In 2009, the Utah Commissioner of Higher Education asked Susan Madsen if she could help him understand why Utah women were dropping out of college in droves.
Bill Sederburg, former president of Utah Valley University, hoped to tap into her expertise as a prolific scholar on leadership and gender to address women’s challenges in the state.
Madsen, then a professor at UVU, had a sabbatical planned for other purposes that year, but instead spent the time working to answer his questions. Her work soon became a change effort with research, funding, and a website to house her findings. The site grew to include resources to help strengthen the overall impact of Utah women and girls.
Twelve years later, the project has gained so much traction Madsen can hardly keep up with it. Known as the Utah Women & Leadership Project, it moved from UVU to Utah State University’s Jon M. Huntsman School of Business in 2020 in partnership with USU Extension, with Madsen as director.
“I have a strong belief based on both research and my own values that we need to have more women at the table, leading, and impacting to create better lives, better universities, and better businesses, which in turn benefits society as a whole,” she says.
Madsen has worked and presented around the world, including at the House of Commons, the Argentina Parliament, the Lithuania President’s Cabinet, and locations throughout Africa, India, Europe, and the greater Middle East, including Afghanistan. Madsen has observed that leaders in unstable parts of the world feel if they can control women, they can control pretty much everything.
“If women and mothers are educated, we have seen that their children also become educated and don’t become involved with radical organizations like the Taliban,” she says. “Generally speaking, there is a very strong link between the education and confidence of women and the security of nations. That is why this work is so vital. The implications are very far reaching.”
One challenge: The disproportionate impact of COVID-19 on women. The National Women’s Law Center reported that women dropped out of the workforce at a rate four times more than men, likely due to the heavy responsibilities they carried for childcare and homeschooling during the pandemic. A study by McKinsey & Company and LeanIn.org reported that in dual-income households, mothers were three times more likely to bear the main responsibility for housework and childcare.
“For women to get back into the workforce and thrive, it is important that household and childcare responsibilities are shared more equally,” Madsen says. “It is also necessary for employers to be more supportive of the work-life balance of women by providing sufficient paid leave, more schedule flexibility, and better access to affordable, quality child care.”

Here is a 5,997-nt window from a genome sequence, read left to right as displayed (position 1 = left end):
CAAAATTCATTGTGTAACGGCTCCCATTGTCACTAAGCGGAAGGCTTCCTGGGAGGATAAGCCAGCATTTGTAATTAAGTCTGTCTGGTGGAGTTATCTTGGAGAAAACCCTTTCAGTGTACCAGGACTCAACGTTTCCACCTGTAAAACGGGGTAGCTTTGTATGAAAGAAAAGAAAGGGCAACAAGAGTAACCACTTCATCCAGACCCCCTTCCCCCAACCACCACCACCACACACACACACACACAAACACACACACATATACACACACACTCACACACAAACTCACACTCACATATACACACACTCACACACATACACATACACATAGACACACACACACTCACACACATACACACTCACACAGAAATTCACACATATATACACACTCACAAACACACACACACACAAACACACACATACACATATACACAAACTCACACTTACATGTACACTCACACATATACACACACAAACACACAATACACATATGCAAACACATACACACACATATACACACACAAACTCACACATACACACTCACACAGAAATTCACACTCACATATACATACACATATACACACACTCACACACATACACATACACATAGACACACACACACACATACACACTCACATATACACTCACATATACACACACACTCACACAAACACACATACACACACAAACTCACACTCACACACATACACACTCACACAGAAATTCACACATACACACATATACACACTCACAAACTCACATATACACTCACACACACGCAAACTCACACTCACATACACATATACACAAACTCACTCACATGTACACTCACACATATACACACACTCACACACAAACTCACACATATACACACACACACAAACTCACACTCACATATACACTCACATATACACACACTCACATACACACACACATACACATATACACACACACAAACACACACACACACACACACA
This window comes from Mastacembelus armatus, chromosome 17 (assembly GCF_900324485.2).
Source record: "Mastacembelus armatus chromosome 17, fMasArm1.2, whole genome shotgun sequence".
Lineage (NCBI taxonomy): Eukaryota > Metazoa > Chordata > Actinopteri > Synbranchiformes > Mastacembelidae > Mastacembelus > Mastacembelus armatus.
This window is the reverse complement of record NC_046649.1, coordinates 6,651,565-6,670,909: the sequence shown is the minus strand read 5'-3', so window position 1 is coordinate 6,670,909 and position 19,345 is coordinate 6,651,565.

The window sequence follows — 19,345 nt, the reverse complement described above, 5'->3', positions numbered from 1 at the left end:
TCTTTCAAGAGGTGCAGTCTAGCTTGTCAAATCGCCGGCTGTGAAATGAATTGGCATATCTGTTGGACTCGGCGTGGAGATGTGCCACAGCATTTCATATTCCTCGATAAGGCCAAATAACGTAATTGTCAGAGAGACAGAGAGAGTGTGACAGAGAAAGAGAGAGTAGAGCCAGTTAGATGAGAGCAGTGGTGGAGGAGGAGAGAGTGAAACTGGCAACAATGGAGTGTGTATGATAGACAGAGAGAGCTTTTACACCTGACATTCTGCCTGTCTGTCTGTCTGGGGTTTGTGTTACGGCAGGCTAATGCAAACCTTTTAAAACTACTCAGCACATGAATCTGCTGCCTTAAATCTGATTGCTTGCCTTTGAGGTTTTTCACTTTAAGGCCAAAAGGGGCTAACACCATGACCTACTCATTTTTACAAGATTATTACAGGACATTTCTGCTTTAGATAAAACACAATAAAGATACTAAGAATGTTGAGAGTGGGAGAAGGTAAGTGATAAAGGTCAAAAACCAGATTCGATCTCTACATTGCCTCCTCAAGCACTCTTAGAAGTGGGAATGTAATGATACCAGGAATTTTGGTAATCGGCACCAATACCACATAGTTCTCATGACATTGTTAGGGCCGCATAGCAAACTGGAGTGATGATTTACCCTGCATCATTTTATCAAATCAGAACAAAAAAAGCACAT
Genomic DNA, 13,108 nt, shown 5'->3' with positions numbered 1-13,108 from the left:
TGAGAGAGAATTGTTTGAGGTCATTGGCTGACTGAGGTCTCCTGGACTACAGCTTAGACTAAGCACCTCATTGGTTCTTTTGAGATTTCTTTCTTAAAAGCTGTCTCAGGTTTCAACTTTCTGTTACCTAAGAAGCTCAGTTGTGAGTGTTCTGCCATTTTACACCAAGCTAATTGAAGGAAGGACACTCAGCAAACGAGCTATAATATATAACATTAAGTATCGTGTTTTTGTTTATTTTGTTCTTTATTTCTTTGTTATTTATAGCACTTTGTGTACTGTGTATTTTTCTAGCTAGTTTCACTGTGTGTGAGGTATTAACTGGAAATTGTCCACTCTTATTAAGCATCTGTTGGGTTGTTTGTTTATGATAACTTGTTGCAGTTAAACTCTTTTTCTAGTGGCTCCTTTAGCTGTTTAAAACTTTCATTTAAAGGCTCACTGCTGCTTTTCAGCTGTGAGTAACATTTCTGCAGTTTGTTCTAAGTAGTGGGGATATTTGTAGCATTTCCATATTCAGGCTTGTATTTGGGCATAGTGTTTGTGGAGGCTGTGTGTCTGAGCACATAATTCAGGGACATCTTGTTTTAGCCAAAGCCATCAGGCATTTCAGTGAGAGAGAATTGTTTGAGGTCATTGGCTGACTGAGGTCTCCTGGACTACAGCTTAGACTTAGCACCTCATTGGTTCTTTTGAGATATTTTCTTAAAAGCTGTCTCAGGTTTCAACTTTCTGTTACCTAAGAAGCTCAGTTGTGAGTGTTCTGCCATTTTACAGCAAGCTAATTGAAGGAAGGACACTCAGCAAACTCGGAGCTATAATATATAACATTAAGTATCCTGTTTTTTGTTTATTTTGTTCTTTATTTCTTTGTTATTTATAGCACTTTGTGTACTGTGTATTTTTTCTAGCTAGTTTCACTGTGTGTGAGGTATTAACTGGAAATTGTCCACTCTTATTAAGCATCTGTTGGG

Madsen’s tips for providing support in homes, the workplace, communities, and society:
1. Get men on board. The more men and women work together in leadership roles, on teams, and in the home, the better off we are as a society. The way we work with our sons and daughters can impact their attitudes about leadership roles. If there is unequal power between partners in the home, there are more negative behaviors, including domestic violence. It’s important to have men on board so they can teach and model awareness, respect, and support.
2. Empower through education. The more education women have, the more options they have to pursue meaningful work that uses their brain, heart, gifts, and talents. Sometimes women in their 40s and 50s need to shift careers, due to COVID-19 or other challenges, and feel they’re too old to go back to school. There is no expiration on getting an education. At whatever age, it prepares women to be more impactful in families, society, in governance, and leading in general.
3. Support Women’s decisions. Women’s work is vital, whether it’s raising children, volunteering in the community, being employed outside the home, caregiving for the elderly, or any combination of these. Every situation is different, and it is important to respect and support each woman’s decision for herself and her family.
4. Instill Confidence. Men and women are socialized to do things differently, and women often don’t think they’re supposed to be confident because it looks cocky. However, it’s possible to be humble and confident at the same time. Humility just means being teachable, it doesn’t mean being small. Socialization is often subtle and includes such things as the either/or mentality – “I’m a mom so I can’t do anything else,” rather than, “I’m a mom AND I can run for office.” We need to instill in women and girls the confidence to be leaders and to use their voices.
5. Review Public Policy. Support policies that lift girls, women, and families – which also includes men. As more organizations embrace flexibility and family-friendly policies, it will create additional opportunities for women’s workforce engagement, advancement, and success, while still allowing women to prioritize their families and other interests.
By Julene Reese ’88
Visit the Utah Women & Leadership Project for more information.